“Rick Ankiel makes me believe that there’s always a way back from the abyss”

23 Comments

Mike Bates comes to both (gently) bury Rick Ankiel and to praise him. Mostly praise, though.  For while he has struggled mightily so far for the Astros and may very well be getting his last chance as a major leaguer, Bates reminds us that his story is ultimately one of triumph:

Ankiel had never really worked on his hitting against professional players. He was raw and had atrocious (and poetically appropriate) strike zone judgment, but he had tremendous power and was a decent fielder with, of course, an amazing arm from right or center field. It doesn’t seem like a lot, but that is so much more of a career than the vast majority of players who have ever played the game. Rick Ankiel not only endured, but he persevered. Regardless of what might have been, he deserves accolades and celebration for what he is.

Good read about a guy that I think almost all of us thought we’d never see again after he stopped pitching. And who, because he has spent seven years on seemingly borrowed time, in many ways beat a system that is supposed to chew up guys who get derailed the way the young Ankiel did.  Even if he never gets another hit in a big league uniform again, Rick Ankiel won.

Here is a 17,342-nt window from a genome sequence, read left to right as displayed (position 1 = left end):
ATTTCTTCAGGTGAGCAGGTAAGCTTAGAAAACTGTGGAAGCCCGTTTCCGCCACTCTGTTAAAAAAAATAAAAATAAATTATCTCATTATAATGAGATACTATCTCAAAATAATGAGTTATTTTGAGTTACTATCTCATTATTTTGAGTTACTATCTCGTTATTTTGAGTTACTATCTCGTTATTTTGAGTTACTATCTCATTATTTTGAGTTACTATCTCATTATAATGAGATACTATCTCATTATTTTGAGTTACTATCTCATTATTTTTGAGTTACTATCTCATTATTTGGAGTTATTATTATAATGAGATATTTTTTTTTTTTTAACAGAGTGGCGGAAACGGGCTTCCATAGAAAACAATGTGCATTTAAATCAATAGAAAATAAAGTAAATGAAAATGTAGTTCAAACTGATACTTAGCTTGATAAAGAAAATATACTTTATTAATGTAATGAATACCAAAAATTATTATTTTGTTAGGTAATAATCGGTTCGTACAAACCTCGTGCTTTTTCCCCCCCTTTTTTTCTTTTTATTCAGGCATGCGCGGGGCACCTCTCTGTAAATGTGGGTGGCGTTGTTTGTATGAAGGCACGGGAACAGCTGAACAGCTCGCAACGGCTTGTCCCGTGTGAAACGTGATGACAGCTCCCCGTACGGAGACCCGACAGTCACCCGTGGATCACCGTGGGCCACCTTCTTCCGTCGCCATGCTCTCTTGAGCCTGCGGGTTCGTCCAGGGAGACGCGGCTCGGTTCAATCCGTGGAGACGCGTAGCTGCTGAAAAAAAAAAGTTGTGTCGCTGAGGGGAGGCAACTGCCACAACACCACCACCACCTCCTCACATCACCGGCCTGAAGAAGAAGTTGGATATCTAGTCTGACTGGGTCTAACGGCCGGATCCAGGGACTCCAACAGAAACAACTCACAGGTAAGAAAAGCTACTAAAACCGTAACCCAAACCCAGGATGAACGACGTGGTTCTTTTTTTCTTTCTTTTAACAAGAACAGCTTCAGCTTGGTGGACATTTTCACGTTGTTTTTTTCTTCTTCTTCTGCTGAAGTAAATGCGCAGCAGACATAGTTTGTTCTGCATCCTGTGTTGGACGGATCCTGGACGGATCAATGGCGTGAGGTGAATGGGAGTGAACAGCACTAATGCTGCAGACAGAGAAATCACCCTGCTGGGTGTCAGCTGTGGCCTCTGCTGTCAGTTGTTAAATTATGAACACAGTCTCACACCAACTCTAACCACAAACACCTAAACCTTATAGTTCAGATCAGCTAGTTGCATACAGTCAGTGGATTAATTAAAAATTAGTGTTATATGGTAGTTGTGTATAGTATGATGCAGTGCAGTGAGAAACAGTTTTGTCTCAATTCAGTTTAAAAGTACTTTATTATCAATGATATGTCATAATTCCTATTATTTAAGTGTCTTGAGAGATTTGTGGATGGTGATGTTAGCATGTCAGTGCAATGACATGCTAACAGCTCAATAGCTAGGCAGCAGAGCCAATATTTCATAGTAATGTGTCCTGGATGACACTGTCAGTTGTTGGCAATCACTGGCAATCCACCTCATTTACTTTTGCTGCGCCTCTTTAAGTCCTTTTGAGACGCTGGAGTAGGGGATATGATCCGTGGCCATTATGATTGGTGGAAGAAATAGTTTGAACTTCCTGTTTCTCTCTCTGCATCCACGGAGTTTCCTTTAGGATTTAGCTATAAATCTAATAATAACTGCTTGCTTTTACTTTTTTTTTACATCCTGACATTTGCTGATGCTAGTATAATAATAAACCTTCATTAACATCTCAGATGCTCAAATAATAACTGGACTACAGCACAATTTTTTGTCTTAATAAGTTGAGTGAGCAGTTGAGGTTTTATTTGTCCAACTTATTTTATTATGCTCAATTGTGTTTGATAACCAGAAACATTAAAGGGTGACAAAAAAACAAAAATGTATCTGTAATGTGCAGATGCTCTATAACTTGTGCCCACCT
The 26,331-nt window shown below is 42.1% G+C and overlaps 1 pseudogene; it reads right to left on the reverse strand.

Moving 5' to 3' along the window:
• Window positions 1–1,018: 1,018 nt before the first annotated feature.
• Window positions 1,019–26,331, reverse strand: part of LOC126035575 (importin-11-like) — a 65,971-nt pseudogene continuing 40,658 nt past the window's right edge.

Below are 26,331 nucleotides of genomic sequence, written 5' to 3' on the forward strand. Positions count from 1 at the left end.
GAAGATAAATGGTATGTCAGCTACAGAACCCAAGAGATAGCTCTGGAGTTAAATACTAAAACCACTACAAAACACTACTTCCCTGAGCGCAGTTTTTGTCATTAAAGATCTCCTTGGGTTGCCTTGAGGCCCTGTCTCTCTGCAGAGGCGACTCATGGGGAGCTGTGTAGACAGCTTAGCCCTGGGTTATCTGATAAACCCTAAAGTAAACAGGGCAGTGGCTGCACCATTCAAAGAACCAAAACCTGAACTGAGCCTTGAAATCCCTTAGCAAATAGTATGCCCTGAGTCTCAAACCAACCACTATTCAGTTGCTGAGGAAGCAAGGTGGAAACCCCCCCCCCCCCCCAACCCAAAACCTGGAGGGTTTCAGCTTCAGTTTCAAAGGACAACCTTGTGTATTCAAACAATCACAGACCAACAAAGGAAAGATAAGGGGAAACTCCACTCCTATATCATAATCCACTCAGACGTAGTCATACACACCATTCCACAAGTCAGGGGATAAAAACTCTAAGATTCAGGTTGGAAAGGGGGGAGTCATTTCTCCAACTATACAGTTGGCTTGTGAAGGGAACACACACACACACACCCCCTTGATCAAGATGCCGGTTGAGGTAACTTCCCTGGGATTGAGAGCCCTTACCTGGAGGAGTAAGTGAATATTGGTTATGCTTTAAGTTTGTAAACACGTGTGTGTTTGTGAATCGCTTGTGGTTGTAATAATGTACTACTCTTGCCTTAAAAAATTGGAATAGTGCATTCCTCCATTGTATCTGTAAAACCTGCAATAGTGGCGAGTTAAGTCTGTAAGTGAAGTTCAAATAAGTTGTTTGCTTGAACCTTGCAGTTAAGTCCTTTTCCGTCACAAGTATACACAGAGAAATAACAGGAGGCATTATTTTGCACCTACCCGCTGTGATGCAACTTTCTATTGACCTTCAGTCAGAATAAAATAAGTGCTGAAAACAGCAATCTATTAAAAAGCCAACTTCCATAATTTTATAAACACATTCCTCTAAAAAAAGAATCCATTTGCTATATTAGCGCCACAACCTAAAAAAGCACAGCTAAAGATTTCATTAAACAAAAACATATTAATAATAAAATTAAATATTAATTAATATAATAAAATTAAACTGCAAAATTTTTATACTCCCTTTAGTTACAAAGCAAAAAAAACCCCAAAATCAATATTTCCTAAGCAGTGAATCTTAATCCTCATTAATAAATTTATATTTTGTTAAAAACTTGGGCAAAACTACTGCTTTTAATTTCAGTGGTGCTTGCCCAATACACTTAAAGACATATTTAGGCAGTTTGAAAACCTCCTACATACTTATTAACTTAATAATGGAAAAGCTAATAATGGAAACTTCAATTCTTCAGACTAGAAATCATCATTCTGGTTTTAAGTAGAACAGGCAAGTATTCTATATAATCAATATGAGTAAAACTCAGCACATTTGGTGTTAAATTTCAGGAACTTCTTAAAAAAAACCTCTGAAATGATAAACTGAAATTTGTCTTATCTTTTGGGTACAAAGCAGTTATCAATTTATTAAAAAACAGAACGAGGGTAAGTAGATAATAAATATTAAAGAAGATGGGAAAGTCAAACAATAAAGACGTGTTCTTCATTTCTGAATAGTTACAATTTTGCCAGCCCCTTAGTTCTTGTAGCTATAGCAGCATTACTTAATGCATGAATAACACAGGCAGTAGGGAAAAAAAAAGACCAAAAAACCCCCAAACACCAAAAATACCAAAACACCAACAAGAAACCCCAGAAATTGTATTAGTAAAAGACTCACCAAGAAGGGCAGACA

Tyler Glasnow scheduled to rejoin Rays’ rotation

Jonathan Dyer-USA TODAY Sports
0 Comments

ST. PETERSBURG, Fla. — Tampa Bay Rays right-hander Tyler Glasnow is scheduled to rejoin the rotation at Cleveland after missing nearly 14 months because of Tommy John surgery.

The Rays’ Opening Day starter last year hasn’t pitched this season after undergoing the procedure on Aug. 4, 2021.

“I think we’re pretty confident he’ll be starting for us,” Tampa Bay manager Kevin Cash said before the game with Toronto. “This is the first time he’s thrown pain-free in quite some time, so he’s encouraged by it.”

The 6-foot-8 right-hander went 5-2 with a 2.66 ERA in 14 starts last year and is a key addition as the Rays near a wild-card spot.

“Compared to the past, like, three years it feels way better as far as postday and the week leading into starts and stuff,” Glasnow said. “It’s good to have an UCL, you know.”

Cash said Glasnow will throw around 45 pitches in his initial outing, which should allow him to go two or three innings.

“Two innings of Glasnow is still a huge plus for our team,” Cash said. “Like to get three innings. If we do, great. If we don’t, that’s fine, too.”

Glasnow allowed one run, one hit, four walks and had 14 strikeouts over seven innings in four starts with Triple-A Durham.

“I’m really excited,” Glasnow said. “I’m approaching it like normal, staying on routine. Feels normal.”

Glasnow signed a two-year, $30.35 million contract that will delay the start of his free agency by one year last month. He’s making $5.1 million this year and will get $5.35 million next season and $25 million in 2024, which is the first year he would have been eligible for free agency.